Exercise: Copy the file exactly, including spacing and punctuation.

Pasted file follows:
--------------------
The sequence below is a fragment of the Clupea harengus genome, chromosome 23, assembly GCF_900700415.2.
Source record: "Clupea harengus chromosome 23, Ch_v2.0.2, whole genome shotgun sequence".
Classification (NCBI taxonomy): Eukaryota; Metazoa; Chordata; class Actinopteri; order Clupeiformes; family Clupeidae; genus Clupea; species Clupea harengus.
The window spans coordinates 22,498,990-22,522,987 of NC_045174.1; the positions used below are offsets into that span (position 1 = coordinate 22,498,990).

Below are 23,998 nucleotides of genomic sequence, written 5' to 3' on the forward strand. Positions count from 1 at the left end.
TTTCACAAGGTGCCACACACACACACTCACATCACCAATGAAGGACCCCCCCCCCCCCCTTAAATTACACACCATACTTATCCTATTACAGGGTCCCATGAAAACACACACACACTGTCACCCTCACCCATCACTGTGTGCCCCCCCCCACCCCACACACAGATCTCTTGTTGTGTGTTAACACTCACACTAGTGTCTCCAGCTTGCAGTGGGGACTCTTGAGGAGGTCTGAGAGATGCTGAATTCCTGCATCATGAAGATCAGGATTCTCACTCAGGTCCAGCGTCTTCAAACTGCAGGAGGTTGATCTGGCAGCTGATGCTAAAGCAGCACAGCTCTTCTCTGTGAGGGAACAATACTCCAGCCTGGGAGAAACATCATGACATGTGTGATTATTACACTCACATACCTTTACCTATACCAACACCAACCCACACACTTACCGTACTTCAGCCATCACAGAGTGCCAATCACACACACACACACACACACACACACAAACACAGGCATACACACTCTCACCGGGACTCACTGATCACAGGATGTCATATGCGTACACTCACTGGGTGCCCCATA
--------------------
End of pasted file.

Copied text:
The sequence below is a fragment of the Clupea harengus genome, chromosome 23, assembly GCF_900700415.2.
Source record: "Clupea harengus chromosome 23, Ch_v2.0.2, whole genome shotgun sequence".
Classification (NCBI taxonomy): Eukaryota; Metazoa; Chordata; class Actinopteri; order Clupeiformes; family Clupeidae; genus Clupea; species Clupea harengus.
The window spans coordinates 22,498,990-22,522,987 of NC_045174.1; the positions used below are offsets into that span (position 1 = coordinate 22,498,990).

Below are 23,998 nucleotides of genomic sequence, written 5' to 3' on the forward strand. Positions count from 1 at the left end.
TTTCACAAGGTGCCACACACACACACTCACATCACCAATGAAGGACCCCCCCCCCCCCCTTAAATTACACACCATACTTATCCTATTACAGGGTCCCATGAAAACACACACACACTGTCACCCTCACCCATCACTGTGTGCCCCCCCCCACCCCACACACAGATCTCTTGTTGTGTGTTAACACTCACACTAGTGTCTCCAGCTTGCAGTGGGGACTCTTGAGGAGGTCTGAGAGATGCTGAATTCCTGCATCATGAAGATCAGGATTCTCACTCAGGTCCAGCGTCTTCAAACTGCAGGAGGTTGATCTGGCAGCTGATGCTAAAGCAGCACAGCTCTTCTCTGTGAGGGAACAATACTCCAGCCTGGGAGAAACATCATGACATGTGTGATTATTACACTCACATACCTTTACCTATACCAACACCAACCCACACACTTACCGTACTTCAGCCATCACAGAGTGCCAATCACACACACACACACACACACACACACAAACACAGGCATACACACTCTCACCGGGACTCACTGATCACAGGATGTCATATGCGTACACTCACTGGGTGCCCCATA